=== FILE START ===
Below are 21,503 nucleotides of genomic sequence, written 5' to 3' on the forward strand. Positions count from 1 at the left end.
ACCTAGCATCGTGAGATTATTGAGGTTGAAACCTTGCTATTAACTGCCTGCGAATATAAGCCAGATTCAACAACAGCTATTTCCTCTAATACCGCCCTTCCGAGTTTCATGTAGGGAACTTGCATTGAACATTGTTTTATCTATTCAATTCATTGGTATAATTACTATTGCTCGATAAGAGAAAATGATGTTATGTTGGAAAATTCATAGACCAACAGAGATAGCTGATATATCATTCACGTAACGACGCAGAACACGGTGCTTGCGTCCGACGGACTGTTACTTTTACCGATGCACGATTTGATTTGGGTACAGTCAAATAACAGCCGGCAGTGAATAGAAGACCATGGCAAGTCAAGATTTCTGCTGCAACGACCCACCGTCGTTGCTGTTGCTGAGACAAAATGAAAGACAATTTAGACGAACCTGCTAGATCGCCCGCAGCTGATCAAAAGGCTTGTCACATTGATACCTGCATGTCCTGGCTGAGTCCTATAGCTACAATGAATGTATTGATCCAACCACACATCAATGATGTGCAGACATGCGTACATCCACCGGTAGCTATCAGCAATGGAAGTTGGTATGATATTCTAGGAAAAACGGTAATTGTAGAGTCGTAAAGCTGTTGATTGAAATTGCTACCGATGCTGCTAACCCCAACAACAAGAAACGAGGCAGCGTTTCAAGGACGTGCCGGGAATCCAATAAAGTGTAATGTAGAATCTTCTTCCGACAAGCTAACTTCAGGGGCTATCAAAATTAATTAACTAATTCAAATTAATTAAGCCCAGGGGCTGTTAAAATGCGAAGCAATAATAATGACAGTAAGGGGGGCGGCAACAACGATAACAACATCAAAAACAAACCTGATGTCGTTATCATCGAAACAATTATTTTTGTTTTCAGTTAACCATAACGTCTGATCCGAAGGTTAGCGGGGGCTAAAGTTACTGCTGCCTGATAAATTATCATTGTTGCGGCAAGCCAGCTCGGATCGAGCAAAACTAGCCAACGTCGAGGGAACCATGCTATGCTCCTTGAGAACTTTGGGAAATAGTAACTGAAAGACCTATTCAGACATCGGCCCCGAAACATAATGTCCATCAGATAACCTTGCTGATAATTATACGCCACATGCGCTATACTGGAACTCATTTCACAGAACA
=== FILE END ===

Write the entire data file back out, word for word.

Below are 21,503 nucleotides of genomic sequence, written 5' to 3' on the forward strand. Positions count from 1 at the left end.
ACCTAGCATCGTGAGATTATTGAGGTTGAAACCTTGCTATTAACTGCCTGCGAATATAAGCCAGATTCAACAACAGCTATTTCCTCTAATACCGCCCTTCCGAGTTTCATGTAGGGAACTTGCATTGAACATTGTTTTATCTATTCAATTCATTGGTATAATTACTATTGCTCGATAAGAGAAAATGATGTTATGTTGGAAAATTCATAGACCAACAGAGATAGCTGATATATCATTCACGTAACGACGCAGAACACGGTGCTTGCGTCCGACGGACTGTTACTTTTACCGATGCACGATTTGATTTGGGTACAGTCAAATAACAGCCGGCAGTGAATAGAAGACCATGGCAAGTCAAGATTTCTGCTGCAACGACCCACCGTCGTTGCTGTTGCTGAGACAAAATGAAAGACAATTTAGACGAACCTGCTAGATCGCCCGCAGCTGATCAAAAGGCTTGTCACATTGATACCTGCATGTCCTGGCTGAGTCCTATAGCTACAATGAATGTATTGATCCAACCACACATCAATGATGTGCAGACATGCGTACATCCACCGGTAGCTATCAGCAATGGAAGTTGGTATGATATTCTAGGAAAAACGGTAATTGTAGAGTCGTAAAGCTGTTGATTGAAATTGCTACCGATGCTGCTAACCCCAACAACAAGAAACGAGGCAGCGTTTCAAGGACGTGCCGGGAATCCAATAAAGTGTAATGTAGAATCTTCTTCCGACAAGCTAACTTCAGGGGCTATCAAAATTAATTAACTAATTCAAATTAATTAAGCCCAGGGGCTGTTAAAATGCGAAGCAATAATAATGACAGTAAGGGGGGCGGCAACAACGATAACAACATCAAAAACAAACCTGATGTCGTTATCATCGAAACAATTATTTTTGTTTTCAGTTAACCATAACGTCTGATCCGAAGGTTAGCGGGGGCTAAAGTTACTGCTGCCTGATAAATTATCATTGTTGCGGCAAGCCAGCTCGGATCGAGCAAAACTAGCCAACGTCGAGGGAACCATGCTATGCTCCTTGAGAACTTTGGGAAATAGTAACTGAAAGACCTATTCAGACATCGGCCCCGAAACATAATGTCCATCAGATAACCTTGCTGATAATTATACGCCACATGCGCTATACTGGAACTCATTTCACAGAACA